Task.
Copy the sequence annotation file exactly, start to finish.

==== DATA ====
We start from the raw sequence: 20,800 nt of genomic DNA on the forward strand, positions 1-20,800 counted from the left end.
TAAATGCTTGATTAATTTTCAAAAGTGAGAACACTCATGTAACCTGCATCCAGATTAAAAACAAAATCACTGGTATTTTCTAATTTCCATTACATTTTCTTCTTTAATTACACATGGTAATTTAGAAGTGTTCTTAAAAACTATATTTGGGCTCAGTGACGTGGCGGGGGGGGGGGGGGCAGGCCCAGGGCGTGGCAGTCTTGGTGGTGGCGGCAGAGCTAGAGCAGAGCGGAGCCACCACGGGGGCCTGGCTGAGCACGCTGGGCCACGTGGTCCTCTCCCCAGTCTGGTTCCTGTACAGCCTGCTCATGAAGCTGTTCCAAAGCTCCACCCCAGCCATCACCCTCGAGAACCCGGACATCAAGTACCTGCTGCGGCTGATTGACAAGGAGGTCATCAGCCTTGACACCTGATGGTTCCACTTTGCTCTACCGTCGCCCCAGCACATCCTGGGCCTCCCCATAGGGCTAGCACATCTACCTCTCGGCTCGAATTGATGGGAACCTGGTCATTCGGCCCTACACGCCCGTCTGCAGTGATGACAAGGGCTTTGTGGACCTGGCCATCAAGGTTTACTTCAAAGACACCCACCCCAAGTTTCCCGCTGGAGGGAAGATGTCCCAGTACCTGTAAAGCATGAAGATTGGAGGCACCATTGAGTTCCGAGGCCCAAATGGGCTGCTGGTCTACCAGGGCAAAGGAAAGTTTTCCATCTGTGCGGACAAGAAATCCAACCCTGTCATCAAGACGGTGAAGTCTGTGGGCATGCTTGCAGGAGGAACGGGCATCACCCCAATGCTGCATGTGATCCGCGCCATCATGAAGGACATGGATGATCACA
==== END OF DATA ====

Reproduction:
We start from the raw sequence: 20,800 nt of genomic DNA on the forward strand, positions 1-20,800 counted from the left end.
TAAATGCTTGATTAATTTTCAAAAGTGAGAACACTCATGTAACCTGCATCCAGATTAAAAACAAAATCACTGGTATTTTCTAATTTCCATTACATTTTCTTCTTTAATTACACATGGTAATTTAGAAGTGTTCTTAAAAACTATATTTGGGCTCAGTGACGTGGCGGGGGGGGGGGGGGCAGGCCCAGGGCGTGGCAGTCTTGGTGGTGGCGGCAGAGCTAGAGCAGAGCGGAGCCACCACGGGGGCCTGGCTGAGCACGCTGGGCCACGTGGTCCTCTCCCCAGTCTGGTTCCTGTACAGCCTGCTCATGAAGCTGTTCCAAAGCTCCACCCCAGCCATCACCCTCGAGAACCCGGACATCAAGTACCTGCTGCGGCTGATTGACAAGGAGGTCATCAGCCTTGACACCTGATGGTTCCACTTTGCTCTACCGTCGCCCCAGCACATCCTGGGCCTCCCCATAGGGCTAGCACATCTACCTCTCGGCTCGAATTGATGGGAACCTGGTCATTCGGCCCTACACGCCCGTCTGCAGTGATGACAAGGGCTTTGTGGACCTGGCCATCAAGGTTTACTTCAAAGACACCCACCCCAAGTTTCCCGCTGGAGGGAAGATGTCCCAGTACCTGTAAAGCATGAAGATTGGAGGCACCATTGAGTTCCGAGGCCCAAATGGGCTGCTGGTCTACCAGGGCAAAGGAAAGTTTTCCATCTGTGCGGACAAGAAATCCAACCCTGTCATCAAGACGGTGAAGTCTGTGGGCATGCTTGCAGGAGGAACGGGCATCACCCCAATGCTGCATGTGATCCGCGCCATCATGAAGGACATGGATGATCACA